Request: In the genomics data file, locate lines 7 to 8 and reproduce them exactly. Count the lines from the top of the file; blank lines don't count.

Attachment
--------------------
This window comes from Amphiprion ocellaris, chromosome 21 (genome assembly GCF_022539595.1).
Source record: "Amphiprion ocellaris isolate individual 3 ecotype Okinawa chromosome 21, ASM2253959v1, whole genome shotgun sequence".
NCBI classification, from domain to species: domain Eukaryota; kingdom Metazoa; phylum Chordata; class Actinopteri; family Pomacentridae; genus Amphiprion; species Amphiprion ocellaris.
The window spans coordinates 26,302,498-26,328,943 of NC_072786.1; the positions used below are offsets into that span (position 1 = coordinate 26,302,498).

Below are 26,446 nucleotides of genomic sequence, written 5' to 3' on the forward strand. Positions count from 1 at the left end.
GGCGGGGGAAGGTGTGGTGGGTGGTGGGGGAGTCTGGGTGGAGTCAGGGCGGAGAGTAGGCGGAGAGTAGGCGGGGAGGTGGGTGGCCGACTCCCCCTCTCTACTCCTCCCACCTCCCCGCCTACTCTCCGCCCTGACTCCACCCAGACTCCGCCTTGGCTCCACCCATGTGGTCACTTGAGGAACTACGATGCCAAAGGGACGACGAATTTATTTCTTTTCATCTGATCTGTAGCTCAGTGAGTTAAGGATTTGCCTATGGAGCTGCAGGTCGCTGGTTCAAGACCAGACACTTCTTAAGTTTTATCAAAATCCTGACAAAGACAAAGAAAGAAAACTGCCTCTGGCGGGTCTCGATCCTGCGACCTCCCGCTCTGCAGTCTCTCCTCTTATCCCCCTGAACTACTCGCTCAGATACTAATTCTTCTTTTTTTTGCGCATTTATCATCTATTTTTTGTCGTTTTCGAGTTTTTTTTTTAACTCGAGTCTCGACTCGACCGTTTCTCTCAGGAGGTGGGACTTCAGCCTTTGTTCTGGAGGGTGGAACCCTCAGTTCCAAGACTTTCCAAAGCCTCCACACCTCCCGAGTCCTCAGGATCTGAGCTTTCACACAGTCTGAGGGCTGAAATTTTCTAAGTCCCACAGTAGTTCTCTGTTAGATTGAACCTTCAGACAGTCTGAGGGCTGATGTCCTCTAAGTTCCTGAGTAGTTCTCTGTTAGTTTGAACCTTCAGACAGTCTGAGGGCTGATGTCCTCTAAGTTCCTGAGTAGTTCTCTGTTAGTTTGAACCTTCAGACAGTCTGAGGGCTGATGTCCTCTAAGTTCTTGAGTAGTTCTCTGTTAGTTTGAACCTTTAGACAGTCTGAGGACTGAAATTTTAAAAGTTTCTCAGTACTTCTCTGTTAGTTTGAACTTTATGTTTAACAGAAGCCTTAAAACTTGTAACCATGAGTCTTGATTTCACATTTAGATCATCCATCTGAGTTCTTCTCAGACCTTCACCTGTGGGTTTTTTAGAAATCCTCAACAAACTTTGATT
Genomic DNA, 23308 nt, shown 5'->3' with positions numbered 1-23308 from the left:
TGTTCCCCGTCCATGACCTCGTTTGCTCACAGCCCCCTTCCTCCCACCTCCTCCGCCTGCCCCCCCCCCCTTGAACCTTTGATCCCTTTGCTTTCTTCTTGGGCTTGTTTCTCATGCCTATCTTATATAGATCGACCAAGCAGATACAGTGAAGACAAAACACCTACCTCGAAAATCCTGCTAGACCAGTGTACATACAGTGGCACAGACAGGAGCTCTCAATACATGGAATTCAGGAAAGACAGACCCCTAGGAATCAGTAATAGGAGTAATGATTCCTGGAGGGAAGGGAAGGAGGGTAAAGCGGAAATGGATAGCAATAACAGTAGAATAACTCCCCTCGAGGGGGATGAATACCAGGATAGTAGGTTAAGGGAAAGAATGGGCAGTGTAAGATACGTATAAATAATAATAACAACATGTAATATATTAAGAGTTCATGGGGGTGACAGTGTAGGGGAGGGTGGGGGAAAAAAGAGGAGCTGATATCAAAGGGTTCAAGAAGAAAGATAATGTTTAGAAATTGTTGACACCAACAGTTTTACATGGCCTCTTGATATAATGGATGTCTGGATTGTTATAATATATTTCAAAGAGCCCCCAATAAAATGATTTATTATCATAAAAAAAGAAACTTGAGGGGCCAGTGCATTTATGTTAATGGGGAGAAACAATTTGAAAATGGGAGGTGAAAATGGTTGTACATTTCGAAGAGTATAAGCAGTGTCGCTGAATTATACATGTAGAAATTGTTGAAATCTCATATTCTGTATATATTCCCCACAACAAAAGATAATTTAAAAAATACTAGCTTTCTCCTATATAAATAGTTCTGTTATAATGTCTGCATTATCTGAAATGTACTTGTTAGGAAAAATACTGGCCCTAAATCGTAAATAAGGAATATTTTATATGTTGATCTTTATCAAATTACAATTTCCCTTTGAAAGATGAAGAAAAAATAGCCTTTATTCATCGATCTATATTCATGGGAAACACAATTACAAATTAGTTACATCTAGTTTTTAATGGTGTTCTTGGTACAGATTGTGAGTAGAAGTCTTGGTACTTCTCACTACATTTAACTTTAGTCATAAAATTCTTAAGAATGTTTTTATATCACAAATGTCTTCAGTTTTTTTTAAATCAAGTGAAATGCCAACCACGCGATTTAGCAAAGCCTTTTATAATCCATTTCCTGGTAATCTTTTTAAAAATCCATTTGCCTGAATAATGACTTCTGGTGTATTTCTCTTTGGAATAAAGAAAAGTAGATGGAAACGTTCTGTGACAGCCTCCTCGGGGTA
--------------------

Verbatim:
Genomic DNA, 23308 nt, shown 5'->3' with positions numbered 1-23308 from the left:
TGTTCCCCGTCCATGACCTCGTTTGCTCACAGCCCCCTTCCTCCCACCTCCTCCGCCTGCCCCCCCCCCCTTGAACCTTTGATCCCTTTGCTTTCTTCTTGGGCTTGTTTCTCATGCCTATCTTATATAGATCGACCAAGCAGATACAGTGAAGACAAAACACCTACCTCGAAAATCCTGCTAGACCAGTGTACATACAGTGGCACAGACAGGAGCTCTCAATACATGGAATTCAGGAAAGACAGACCCCTAGGAATCAGTAATAGGAGTAATGATTCCTGGAGGGAAGGGAAGGAGGGTAAAGCGGAAATGGATAGCAATAACAGTAGAATAACTCCCCTCGAGGGGGATGAATACCAGGATAGTAGGTTAAGGGAAAGAATGGGCAGTGTAAGATACGTATAAATAATAATAACAACATGTAATATATTAAGAGTTCATGGGGGTGACAGTGTAGGGGAGGGTGGGGGAAAAAAGAGGAGCTGATATCAAAGGGTTCAAGAAGAAAGATAATGTTTAGAAATTGTTGACACCAACAGTTTTACATGGCCTCTTGATATAATGGATGTCTGGATTGTTATAATATATTTCAAAGAGCCCCCAATAAAATGATTTATTATCATAAAAAAAGAAACTTGAGGGGCCAGTGCATTTATGTTAATGGGGAGAAACAATTTGAAAATGGGAGGTGAAAATGGTTGTACATTTCGAAGAGTATAAGCAGTGTCGCTGAATTATACATGTAGAAATTGTTGAAATCTCATATTCTGTATATATTCCCCACAACAAAAGATAATTTAAAAAATACTAGCTTTCTCCTATATAAATAGTTCTGTTATAATGTCTGCATTATCTGAAATGTACTTGTTAGGAAAAATACTGGCCCTAAATCGTAAATAAGGAATATTTTATATGTTGATCTTTATCAAATTACAATTTCCCTTTGAAAGATGAAGAAAAAATAGCCTTTATTCATCGATCTATATTCATGGGAAACACAATTACAAATTAGTTACATCTAGTTTTTAATGGTGTTCTTGGTACAGATTGTGAGTAGAAGTCTTGGTACTTCTCACTACATTTAACTTTAGTCATAAAATTCTTAAGAATGTTTTTATATCACAAATGTCTTCAGTTTTTTTTAAATCAAGTGAAATGCCAACCACGCGATTTAGCAAAGCCTTTTATAATCCATTTCCTGGTAATCTTTTTAAAAATCCATTTGCCTGAATAATGACTTCTGGTGTATTTCTCTTTGGAATAAAGAAAAGTAGATGGAAACGTTCTGTGACAGCCTCCTCGGGGTA